Tywan Claxton is primarily a wrestler with a background in wrestling as a Divison II All-American. He has excellent level changes and the speed behind his shots are perfect and is the reason his nickname is “Speedy.” On top is where he does his best work as his posture control is solid but it’s the constant and huge ground-and-pound he throws with elbows as well that makes him special. Claxton doesn’t play too much on the feet, but he does a great job faking the level changes and using his explosiveness and athleticism to get on the inside of his opponents. He fights Jay Jay Wilson (5-0).
Bantamweight, Raufeon Stots (13-1)
Raufeon Stots is a former NCAA Division II national champion in wrestling at the University of Nebraska-Kearney. The only loss on his MMA record came to current UFC fighter Merab Dvalishvili. Since that defeat, Stots got back on board with four consecutive wins and is one of the best bantamweight prospects today. Stots is a fantastic wrestler but his stand-up has come along nicely with some good Muay Thai and a developing jab. Still, the Roufusport product is primarily a wrestler. His timing on his shots is excellent and the execution is perfect. It’s going to take a good fighter to beat Stots and to neutralize his wrestling. He fights undefeated Cass Bell (5-0) but I think Stots is better everywhere.
Welterweight: Mark Lemminger (10-1)
Mark Lemminger is a wrestling based fighter, and he’s a high level one at that, excelling on the regional scene. He is a physical powerhouse once he gets control in the clinch. He ragdolls guys, making it look like a professional wrestling match the way he slings opponents around. He doesn’t just rely on strength, on his takedowns he uses solid technique as well including inside trip takedowns, outside trip takedowns, and sweeping the legs out on his opponents – all beautifully done. On top, he has fight-ending ground and pound, staying active and always throwing while keeping full control. On the feet, Lemminger doesn’t usually stay striking, as he usually initiates the clinch, but he is getting better and better. He does hit hard, wobbling, and even dropping his opponents, but he needs a lot of refining. He fights Jake Smith (7-3) who is taking this fight on short notice.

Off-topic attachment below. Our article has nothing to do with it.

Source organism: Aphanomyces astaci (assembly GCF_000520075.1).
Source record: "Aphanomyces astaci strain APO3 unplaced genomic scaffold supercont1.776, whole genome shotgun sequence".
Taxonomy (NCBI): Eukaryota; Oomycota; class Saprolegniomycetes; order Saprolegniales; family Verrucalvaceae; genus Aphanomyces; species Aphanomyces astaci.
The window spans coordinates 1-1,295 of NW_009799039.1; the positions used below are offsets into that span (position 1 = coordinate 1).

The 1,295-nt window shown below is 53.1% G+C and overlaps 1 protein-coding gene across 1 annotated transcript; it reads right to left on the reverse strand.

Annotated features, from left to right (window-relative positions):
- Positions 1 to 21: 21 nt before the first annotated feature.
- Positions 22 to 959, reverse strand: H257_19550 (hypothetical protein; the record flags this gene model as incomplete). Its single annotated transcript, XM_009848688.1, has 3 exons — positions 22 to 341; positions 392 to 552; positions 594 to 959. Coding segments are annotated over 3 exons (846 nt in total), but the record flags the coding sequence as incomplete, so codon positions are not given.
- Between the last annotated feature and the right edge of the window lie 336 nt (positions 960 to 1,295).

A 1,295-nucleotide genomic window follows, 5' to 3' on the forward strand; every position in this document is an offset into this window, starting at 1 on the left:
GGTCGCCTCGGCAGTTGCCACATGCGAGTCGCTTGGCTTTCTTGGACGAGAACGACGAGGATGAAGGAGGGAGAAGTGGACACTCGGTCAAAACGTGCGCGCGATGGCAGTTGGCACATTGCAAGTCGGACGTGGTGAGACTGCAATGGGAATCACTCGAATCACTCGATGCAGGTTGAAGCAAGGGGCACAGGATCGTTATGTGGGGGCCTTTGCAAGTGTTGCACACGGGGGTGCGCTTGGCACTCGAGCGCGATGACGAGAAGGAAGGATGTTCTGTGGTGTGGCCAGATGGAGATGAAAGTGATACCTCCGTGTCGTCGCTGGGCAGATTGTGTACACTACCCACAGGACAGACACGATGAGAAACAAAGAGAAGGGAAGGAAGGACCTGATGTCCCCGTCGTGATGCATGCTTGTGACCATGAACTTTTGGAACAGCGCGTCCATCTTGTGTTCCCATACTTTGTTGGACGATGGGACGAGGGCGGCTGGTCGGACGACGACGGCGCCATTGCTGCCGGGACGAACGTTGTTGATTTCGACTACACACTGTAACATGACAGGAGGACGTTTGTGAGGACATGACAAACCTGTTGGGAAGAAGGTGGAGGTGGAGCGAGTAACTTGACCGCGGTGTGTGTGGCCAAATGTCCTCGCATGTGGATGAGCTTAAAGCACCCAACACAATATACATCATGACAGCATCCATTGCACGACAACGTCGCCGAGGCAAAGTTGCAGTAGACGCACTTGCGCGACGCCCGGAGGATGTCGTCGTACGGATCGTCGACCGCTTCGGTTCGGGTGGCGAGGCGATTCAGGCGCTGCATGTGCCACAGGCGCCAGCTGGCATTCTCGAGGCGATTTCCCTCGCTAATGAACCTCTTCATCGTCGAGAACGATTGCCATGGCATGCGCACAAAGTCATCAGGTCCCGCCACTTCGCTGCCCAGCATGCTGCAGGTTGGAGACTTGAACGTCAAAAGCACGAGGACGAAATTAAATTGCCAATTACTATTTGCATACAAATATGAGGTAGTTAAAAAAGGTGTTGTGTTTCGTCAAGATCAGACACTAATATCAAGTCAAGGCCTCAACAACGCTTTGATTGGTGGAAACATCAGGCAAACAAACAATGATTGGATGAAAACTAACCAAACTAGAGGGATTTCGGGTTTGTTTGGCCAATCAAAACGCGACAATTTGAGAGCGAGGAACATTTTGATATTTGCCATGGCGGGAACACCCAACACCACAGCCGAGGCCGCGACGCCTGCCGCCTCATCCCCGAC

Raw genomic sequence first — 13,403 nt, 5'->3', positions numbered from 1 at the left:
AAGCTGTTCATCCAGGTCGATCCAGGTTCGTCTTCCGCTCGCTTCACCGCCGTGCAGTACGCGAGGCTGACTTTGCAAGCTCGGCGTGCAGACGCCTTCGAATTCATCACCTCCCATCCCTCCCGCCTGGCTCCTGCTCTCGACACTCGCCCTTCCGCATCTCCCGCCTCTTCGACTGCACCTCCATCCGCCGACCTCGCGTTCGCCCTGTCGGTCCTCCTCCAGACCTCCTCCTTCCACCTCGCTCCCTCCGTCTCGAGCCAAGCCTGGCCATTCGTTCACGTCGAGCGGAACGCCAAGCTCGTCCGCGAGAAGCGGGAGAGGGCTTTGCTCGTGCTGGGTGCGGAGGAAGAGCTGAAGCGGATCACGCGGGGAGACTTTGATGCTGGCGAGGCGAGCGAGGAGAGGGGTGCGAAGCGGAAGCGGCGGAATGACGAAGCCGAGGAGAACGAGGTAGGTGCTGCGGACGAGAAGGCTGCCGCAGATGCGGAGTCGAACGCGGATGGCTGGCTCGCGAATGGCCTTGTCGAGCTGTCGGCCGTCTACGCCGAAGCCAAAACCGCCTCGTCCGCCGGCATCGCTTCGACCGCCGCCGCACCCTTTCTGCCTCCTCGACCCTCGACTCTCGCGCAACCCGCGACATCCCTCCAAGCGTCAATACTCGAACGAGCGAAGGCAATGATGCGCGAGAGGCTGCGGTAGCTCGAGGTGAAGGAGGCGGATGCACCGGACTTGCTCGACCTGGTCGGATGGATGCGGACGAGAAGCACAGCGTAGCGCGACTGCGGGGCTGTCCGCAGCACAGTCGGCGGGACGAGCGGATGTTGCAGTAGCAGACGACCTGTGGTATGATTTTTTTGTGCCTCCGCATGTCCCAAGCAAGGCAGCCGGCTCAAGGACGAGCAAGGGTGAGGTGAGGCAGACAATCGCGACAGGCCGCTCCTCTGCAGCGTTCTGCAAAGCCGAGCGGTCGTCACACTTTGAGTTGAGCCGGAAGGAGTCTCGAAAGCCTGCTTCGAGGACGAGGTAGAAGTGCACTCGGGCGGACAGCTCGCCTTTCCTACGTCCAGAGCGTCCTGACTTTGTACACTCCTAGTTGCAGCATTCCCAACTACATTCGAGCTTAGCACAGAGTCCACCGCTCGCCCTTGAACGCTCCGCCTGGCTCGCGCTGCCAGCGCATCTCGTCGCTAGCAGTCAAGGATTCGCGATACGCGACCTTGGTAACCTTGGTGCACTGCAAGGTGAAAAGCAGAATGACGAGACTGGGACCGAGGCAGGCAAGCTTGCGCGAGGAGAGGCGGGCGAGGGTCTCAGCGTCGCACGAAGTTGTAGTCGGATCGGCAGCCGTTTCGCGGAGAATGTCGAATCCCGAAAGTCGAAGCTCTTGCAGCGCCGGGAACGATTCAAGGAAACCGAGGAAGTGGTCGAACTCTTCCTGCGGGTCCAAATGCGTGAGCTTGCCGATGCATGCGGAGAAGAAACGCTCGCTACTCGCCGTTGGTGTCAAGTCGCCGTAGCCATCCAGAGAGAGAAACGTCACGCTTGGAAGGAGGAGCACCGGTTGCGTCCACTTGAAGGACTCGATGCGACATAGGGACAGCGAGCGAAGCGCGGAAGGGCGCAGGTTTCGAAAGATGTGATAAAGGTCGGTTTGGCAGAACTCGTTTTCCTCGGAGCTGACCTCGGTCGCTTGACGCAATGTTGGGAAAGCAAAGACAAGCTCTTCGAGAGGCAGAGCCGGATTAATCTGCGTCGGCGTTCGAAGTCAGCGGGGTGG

Shooto Brasil | Sunday | Brazil
Strawweight, Valesca Machado (7-1)
Valesca Machado is a striker-first type of fighter. She’s more of a brawler, as she plants her feet and throws wide looping right and left hooks. Not just a brawler though — she is technical and shows that the more as she gets loose in the fight. Machado employs her kicks frequently. She actively attacks the lead leg of her opponent, going to the inside and outside mixing it up. She’s only 25-years-old so she still has a lot of room for growth. She fights Karen Thalita (2-1) who is coming off a loss.
Check out our Prospect of the Month feature on her here.